When you send in your video or download the materials and use them, send me an e-mail and I will enter your name in a drawing for a free Compliance U™ course, Law, Policy and Governance in Higher Education:  Compliance 101.  Compliance.myacpa.org

We will draw September 22, 2017.

I will give you one fun example of how a campaign like this worked for a non-profit, Soulforce.  A group of youth activists raised $200 to print 10,000 stickers and blanketed them in a neighborhood in New York.  They took pictures of themselves posting the stickers in all sorts of places. A major newspaper picked up one of the photos and the story and advanced their cause with free publicity.

Wouldn’t it be cool if respect could go viral in this way?

 

An Artist Methodology Approach to Advising | Gerardo Guzman

Most student affairs professionals spend a lot of time advising and interacting with students. The topics we advise students on range from selecting a major and/or a career, navigating the institution, and succeeding in their academic and extra-curricular experiences. My job involves advising students on their financial aid and I initially struggled to identify my own advising style. Ironically, it was a Fine Arts Senior Seminar professor who helped me realize that the Artist Methodology I had gained as a Fine Art major could be applied to my position. The purpose of this article is to examine how an Artist Methodology can be applied to enhance advising skills.

Written by Gerardo Guzman of Florida Atlantic University.

What is an Artist Methodology?

An artist methodology is a set of methods that each person acquires throughout his/her personal and professional experiences as an artist. It is not a specific set of rules that are followed by all artists. A few select examples of methods that an artist can use include: Form, Freeform, and Realism. Artists can use a combination of methods that works best for them. For instance, I use three methods to create a piece of art and to advise my students: The Known, Observation, and Imagination.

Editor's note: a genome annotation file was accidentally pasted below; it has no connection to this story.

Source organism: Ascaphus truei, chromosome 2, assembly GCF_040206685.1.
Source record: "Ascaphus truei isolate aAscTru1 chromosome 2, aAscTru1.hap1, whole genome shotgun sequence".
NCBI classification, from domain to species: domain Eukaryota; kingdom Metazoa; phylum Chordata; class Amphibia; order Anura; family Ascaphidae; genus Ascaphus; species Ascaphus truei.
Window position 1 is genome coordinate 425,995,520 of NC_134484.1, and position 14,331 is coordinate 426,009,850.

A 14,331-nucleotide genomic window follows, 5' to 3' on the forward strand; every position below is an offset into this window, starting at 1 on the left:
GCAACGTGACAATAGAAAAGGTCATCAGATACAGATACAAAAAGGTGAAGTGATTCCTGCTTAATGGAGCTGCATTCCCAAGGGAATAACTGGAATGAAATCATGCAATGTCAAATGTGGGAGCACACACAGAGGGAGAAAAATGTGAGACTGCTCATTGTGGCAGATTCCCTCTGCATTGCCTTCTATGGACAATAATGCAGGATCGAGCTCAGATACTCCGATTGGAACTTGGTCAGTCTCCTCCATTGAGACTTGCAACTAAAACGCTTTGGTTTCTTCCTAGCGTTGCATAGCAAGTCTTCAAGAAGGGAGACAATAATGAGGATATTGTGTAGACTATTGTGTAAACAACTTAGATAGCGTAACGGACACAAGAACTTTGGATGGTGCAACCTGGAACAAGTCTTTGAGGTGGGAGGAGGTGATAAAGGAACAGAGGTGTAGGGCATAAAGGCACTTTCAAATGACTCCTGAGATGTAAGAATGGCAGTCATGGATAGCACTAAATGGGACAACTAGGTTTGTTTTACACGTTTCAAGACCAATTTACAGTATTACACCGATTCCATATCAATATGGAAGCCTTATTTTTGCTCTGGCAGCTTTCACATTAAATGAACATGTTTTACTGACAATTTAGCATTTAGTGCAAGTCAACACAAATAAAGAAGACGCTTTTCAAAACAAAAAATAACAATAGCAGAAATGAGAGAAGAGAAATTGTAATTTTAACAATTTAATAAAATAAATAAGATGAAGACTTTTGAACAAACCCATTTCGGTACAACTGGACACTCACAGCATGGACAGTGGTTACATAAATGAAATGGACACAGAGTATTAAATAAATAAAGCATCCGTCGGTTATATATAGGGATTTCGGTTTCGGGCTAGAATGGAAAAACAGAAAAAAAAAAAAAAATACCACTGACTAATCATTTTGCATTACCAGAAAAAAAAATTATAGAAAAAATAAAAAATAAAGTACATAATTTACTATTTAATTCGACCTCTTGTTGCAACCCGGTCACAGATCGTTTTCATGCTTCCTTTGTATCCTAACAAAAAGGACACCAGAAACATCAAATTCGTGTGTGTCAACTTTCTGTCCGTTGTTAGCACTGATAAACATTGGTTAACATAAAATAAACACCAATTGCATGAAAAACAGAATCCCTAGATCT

The Known

The first step when I am working on an art piece is the Known. In other words, what do I know about the subject? Has there been a way that this subject has been successfully tackled before? If so, how can I improve upon the first piece? When advising a student, it is important to know who the subject is, what do I know about the student’s particular case and how can I improve upon their previous experience? For example, before meeting with a student I review all aspects of the student’s accounts, including academic history, financial holds, and academic holds. This allows me to be prepared to answer the student’s questions and to investigate possible solutions that may improve the student’s experience with our office and the university.